All businesses, regardless of sector/product/service, must start with the WHY? And for this reason, you must implement the top-down business model.

The mistake a lot of people make is that they want a website and a social media campaign and that’s fine, but what are you going to say? These companies know what to do, but they don’t know how to do it. People starting from the bottom haven’t identified their brand/strategy/purpose and there’s a lot of work to be done before they can produce something that captures the hearts and minds of their staff and audience. People won’t engage if there is no WHY?

Starting with one idea at the top, then making the right decisions to move forward and down the business allows you to position yourself, create the right tone of voice, and identify your audience and deliverables.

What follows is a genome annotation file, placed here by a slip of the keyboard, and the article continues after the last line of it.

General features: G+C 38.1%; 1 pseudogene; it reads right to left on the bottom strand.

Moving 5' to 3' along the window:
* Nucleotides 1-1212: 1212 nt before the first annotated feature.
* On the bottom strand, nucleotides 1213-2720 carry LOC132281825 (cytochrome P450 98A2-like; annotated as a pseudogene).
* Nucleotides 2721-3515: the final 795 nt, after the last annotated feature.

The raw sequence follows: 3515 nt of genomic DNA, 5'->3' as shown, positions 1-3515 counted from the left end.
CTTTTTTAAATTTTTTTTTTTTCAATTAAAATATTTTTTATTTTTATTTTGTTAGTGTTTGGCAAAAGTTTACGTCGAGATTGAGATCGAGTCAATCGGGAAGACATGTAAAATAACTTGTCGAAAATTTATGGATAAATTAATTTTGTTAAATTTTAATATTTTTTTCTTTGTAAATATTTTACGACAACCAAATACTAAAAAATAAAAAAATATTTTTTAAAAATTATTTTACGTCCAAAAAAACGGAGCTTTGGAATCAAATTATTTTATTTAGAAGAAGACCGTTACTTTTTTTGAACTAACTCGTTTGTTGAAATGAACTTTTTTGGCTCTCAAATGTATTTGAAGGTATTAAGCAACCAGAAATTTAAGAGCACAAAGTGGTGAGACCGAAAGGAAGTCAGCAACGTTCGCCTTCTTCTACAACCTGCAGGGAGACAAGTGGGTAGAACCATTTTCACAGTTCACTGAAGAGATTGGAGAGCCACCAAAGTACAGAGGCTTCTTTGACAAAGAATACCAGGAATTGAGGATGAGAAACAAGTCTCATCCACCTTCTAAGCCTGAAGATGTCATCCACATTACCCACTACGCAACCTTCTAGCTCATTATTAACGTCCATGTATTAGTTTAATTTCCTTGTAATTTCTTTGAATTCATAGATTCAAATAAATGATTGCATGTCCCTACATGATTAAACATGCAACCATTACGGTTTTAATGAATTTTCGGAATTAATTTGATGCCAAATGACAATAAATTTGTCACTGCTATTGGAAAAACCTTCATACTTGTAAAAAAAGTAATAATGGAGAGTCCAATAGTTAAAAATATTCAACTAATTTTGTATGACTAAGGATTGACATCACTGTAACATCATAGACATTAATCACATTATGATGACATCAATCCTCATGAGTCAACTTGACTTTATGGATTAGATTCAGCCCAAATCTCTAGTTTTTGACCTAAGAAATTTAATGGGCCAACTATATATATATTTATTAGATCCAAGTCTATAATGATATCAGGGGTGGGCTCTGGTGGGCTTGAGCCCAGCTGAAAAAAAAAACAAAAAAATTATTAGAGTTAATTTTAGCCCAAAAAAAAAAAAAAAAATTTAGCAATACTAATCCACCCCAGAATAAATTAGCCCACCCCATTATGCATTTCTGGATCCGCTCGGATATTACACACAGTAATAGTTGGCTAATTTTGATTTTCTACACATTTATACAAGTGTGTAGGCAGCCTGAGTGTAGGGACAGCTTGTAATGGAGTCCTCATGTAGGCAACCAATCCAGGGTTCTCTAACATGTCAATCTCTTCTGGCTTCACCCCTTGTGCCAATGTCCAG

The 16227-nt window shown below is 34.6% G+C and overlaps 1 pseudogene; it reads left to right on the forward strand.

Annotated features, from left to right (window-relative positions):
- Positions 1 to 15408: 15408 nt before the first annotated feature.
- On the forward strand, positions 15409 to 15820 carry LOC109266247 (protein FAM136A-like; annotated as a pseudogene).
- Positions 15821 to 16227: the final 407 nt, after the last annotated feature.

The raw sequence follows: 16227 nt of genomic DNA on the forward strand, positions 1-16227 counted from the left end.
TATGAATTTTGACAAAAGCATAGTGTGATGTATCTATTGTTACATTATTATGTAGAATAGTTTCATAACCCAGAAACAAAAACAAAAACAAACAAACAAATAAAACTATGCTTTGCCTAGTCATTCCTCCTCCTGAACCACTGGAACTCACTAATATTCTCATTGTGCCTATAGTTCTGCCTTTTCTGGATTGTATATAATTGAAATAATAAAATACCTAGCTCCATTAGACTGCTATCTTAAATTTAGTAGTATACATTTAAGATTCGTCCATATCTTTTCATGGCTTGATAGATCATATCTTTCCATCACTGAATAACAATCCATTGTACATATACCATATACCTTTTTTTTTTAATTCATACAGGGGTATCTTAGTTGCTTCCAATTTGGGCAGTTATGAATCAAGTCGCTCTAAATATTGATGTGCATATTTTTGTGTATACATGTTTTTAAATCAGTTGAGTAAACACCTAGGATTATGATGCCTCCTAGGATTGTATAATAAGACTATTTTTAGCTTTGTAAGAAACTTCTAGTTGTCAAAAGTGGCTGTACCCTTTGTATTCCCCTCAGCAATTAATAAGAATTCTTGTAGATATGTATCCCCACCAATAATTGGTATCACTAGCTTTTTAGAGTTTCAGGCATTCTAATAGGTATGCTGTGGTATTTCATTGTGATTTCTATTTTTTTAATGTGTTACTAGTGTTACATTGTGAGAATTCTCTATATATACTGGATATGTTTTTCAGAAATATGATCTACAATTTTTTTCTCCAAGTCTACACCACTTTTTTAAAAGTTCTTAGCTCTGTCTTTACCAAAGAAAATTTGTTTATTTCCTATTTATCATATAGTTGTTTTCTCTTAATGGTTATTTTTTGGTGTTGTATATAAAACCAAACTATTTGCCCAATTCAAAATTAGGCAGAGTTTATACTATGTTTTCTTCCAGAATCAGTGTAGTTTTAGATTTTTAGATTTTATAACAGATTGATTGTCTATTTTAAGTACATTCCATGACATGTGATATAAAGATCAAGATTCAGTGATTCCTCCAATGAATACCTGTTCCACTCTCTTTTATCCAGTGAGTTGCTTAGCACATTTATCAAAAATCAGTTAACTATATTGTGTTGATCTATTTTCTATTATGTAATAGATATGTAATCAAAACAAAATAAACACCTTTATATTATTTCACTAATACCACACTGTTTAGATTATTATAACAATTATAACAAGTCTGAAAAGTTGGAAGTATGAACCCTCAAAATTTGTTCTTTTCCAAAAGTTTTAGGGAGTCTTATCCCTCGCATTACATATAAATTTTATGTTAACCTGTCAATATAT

Another classic mistake is to simply use some kind of charity or “do good” angle to make it look like the brand’s goal; consumers will see through. Even global giants make mistakes, as seen in the 2017 Pepsi ad featuring Kendall Jenner. It was a prime example of a brand trying too hard. What was meant to be a unifying message had to be taken down and apologized (“We missed the mark and we apologize” – Pepsi) due to public backlash.

Does it matter if we don’t have a brand goal?

Well yes! People are more likely to buy from you if you have a brand objective and if you don’t you will let other people occupy that space and that is where challenger brands will come in and dominate.

Consumers will connect with other brands instead of yours and the result is that you will not achieve your goals and increase your market share, which is once again proof that the goal Branding isn’t just about being nice and fluffy, it’s actually and actively working towards achieving your brand goals.

Apple always remains true and its purpose endures. People have come and gone from the company, but the heart remains the foundation of the entire company and its unprecedented success.

And let’s face it, we would all love a piece of that cake!

Gayle Carpenter is director of the creative agency of Sparkloop.